Because rid, meaning to free from, is uninflected in its past-tense, perfect, and past-participle forms, ridded is a superfluous word. It’s listed in a few dictionaries, but most usage authorities recommend against it. So, for example, “we rid ourselves of it yesterday” and “we have rid ourselves of all our belongings” are correct.
Ridden is a useful word, but it has nothing to do with the verb rid. It’s a participle of ride, and it’s an adjective meaning afflicted or dominated by something.
Ridded appears occasionally—for example:
Among the houses he has ridded of spirits was a former Asian gambling den in North Perth and the Guildford Hotel. [Perth Now]
LaBrie told jurors that she thought her son had been ridded of cancer. [Boston Globe]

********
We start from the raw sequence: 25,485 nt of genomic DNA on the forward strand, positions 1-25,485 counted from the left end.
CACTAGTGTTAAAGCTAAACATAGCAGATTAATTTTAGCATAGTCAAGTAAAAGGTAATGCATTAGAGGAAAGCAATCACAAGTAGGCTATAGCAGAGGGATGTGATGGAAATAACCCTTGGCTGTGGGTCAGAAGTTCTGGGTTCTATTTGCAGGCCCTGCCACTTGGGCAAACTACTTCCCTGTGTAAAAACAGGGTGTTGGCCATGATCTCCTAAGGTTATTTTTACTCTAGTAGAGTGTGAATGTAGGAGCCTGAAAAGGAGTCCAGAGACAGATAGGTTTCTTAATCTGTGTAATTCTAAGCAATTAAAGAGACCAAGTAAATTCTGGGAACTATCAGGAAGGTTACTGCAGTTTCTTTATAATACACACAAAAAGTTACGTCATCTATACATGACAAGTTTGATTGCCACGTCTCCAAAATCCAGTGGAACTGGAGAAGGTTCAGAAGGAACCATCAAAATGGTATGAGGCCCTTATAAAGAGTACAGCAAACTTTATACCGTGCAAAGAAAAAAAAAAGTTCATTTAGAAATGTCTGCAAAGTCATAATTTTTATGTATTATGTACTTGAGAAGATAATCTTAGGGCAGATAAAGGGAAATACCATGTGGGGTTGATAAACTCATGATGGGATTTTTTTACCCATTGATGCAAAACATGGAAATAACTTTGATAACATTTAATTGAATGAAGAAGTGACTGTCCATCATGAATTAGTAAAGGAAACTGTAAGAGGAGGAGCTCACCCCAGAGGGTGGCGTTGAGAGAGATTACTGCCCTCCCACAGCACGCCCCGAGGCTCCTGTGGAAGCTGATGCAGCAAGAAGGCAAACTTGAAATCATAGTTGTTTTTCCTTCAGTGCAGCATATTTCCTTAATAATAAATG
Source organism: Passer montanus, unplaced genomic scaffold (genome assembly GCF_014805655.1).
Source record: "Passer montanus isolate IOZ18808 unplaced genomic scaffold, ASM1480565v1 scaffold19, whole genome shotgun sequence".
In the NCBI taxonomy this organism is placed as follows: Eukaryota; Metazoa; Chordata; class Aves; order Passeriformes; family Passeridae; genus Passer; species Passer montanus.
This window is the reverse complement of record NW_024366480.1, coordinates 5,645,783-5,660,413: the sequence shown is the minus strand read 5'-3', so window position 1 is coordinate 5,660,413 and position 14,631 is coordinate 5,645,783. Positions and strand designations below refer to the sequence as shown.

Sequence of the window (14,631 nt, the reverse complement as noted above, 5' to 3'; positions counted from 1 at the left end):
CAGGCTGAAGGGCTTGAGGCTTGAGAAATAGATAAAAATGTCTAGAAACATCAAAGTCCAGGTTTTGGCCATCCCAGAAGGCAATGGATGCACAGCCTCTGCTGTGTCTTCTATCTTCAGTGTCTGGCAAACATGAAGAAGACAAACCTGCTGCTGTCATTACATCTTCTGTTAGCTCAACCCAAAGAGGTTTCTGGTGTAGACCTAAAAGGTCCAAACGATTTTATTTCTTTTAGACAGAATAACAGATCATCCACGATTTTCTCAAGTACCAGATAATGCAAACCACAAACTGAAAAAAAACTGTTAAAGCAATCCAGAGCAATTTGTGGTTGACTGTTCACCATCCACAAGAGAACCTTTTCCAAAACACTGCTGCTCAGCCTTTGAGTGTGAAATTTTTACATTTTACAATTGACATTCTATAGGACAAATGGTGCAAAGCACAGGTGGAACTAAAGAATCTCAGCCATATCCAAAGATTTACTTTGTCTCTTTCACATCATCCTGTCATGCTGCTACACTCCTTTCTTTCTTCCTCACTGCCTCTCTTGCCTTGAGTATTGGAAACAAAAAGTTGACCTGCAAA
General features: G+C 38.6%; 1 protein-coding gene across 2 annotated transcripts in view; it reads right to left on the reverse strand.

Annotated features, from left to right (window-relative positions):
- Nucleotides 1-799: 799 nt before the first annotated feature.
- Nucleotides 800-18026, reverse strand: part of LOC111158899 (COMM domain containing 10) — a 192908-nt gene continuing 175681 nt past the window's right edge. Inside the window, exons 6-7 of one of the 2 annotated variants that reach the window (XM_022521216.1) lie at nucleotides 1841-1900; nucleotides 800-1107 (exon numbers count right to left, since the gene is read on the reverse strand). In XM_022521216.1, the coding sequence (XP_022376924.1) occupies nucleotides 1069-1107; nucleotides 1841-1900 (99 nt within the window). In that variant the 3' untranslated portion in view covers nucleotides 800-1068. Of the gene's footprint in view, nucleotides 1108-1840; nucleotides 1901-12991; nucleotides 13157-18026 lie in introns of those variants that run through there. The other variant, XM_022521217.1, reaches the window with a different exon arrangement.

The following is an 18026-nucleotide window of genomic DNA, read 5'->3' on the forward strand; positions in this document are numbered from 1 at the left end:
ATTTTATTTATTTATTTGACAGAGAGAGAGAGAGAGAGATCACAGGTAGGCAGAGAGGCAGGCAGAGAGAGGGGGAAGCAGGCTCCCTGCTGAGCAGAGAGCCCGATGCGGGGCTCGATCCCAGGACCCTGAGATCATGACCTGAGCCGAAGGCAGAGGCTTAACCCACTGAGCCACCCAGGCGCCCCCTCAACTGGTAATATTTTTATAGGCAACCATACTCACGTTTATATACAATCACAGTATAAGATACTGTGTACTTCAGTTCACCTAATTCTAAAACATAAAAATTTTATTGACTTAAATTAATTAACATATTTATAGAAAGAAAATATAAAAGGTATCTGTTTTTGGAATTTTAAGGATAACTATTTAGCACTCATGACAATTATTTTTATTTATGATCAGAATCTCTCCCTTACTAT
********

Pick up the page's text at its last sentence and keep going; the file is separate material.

After quietly welcoming a U.S. invasion that ridded the country of the Taliban in 2001, it’s now playing a double game. [San Francisco Chronicle]
But ridded, as used in these examples, is much more common:
Mr. Calderàn is now rid of a diplomat whose “ignorance … translates into a distortion of what is happening in Mexico.” [Wall Street Journal]
The Jayhawks believe they rid themselves of a significant upset demon by getting past the round of 32. [ESPN]